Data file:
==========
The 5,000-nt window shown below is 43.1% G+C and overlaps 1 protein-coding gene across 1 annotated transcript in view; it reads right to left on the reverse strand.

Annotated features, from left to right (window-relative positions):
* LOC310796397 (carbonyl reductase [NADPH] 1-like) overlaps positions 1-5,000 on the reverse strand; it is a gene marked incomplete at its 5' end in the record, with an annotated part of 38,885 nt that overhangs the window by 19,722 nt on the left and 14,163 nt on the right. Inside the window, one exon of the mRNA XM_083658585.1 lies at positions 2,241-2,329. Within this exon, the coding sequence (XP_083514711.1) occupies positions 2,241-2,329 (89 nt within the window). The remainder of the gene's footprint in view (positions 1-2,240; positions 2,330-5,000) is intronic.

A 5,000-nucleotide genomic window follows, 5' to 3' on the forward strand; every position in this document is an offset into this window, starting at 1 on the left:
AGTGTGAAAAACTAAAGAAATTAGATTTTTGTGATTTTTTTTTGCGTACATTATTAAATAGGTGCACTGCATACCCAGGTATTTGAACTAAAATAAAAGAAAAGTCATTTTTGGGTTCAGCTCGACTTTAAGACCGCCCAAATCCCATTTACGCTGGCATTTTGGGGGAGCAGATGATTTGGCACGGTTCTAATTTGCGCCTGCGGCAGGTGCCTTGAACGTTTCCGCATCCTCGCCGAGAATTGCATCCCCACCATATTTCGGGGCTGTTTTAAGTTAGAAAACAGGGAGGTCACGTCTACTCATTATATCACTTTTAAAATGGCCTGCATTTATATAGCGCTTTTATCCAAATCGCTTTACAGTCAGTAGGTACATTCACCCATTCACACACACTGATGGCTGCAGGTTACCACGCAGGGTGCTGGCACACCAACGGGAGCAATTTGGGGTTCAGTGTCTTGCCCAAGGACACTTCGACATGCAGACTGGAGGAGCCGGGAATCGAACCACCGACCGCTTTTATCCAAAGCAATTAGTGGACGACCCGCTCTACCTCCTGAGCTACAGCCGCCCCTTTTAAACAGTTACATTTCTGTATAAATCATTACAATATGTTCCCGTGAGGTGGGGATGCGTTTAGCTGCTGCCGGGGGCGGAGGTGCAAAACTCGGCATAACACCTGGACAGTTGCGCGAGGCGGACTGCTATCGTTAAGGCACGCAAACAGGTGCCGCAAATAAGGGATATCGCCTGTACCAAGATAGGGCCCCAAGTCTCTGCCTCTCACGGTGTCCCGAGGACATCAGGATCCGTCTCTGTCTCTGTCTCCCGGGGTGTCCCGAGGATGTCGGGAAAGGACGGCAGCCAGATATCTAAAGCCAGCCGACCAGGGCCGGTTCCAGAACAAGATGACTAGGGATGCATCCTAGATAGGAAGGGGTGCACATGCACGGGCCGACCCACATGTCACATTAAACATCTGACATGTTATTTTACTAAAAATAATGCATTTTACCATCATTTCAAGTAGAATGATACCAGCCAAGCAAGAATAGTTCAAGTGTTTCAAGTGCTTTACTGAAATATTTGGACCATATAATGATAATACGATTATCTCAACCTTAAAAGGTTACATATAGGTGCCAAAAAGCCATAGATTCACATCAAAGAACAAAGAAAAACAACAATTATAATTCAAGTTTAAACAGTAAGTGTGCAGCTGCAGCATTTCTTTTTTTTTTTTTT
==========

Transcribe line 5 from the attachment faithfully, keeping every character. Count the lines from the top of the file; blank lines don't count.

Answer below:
AGTGTGAAAAACTAAAGAAATTAGATTTTTGTGATTTTTTTTTGCGTACATTATTAAATAGGTGCACTGCATACCCAGGTATTTGAACTAAAATAAAAGAAAAGTCATTTTTGGGTTCAGCTCGACTTTAAGACCGCCCAAATCCCATTTACGCTGGCATTTTGGGGGAGCAGATGATTTGGCACGGTTCTAATTTGCGCCTGCGGCAGGTGCCTTGAACGTTTCCGCATCCTCGCCGAGAATTGCATCCCCACCATATTTCGGGGCTGTTTTAAGTTAGAAAACAGGGAGGTCACGTCTACTCATTATATCACTTTTAAAATGGCCTGCATTTATATAGCGCTTTTATCCAAATCGCTTTACAGTCAGTAGGTACATTCACCCATTCACACACACTGATGGCTGCAGGTTACCACGCAGGGTGCTGGCACACCAACGGGAGCAATTTGGGGTTCAGTGTCTTGCCCAAGGACACTTCGACATGCAGACTGGAGGAGCCGGGAATCGAACCACCGACCGCTTTTATCCAAAGCAATTAGTGGACGACCCGCTCTACCTCCTGAGCTACAGCCGCCCCTTTTAAACAGTTACATTTCTGTATAAATCATTACAATATGTTCCCGTGAGGTGGGGATGCGTTTAGCTGCTGCCGGGGGCGGAGGTGCAAAACTCGGCATAACACCTGGACAGTTGCGCGAGGCGGACTGCTATCGTTAAGGCACGCAAACAGGTGCCGCAAATAAGGGATATCGCCTGTACCAAGATAGGGCCCCAAGTCTCTGCCTCTCACGGTGTCCCGAGGACATCAGGATCCGTCTCTGTCTCTGTCTCCCGGGGTGTCCCGAGGATGTCGGGAAAGGACGGCAGCCAGATATCTAAAGCCAGCCGACCAGGGCCGGTTCCAGAACAAGATGACTAGGGATGCATCCTAGATAGGAAGGGGTGCACATGCACGGGCCGACCCACATGTCACATTAAACATCTGACATGTTATTTTACTAAAAATAATGCATTTTACCATCATTTCAAGTAGAATGATACCAGCCAAGCAAGAATAGTTCAAGTGTTTCAAGTGCTTTACTGAAATATTTGGACCATATAATGATAATACGATTATCTCAACCTTAAAAGGTTACATATAGGTGCCAAAAAGCCATAGATTCACATCAAAGAACAAAGAAAAACAACAATTATAATTCAAGTTTAAACAGTAAGTGTGCAGCTGCAGCATTTCTTTTTTTTTTTTTT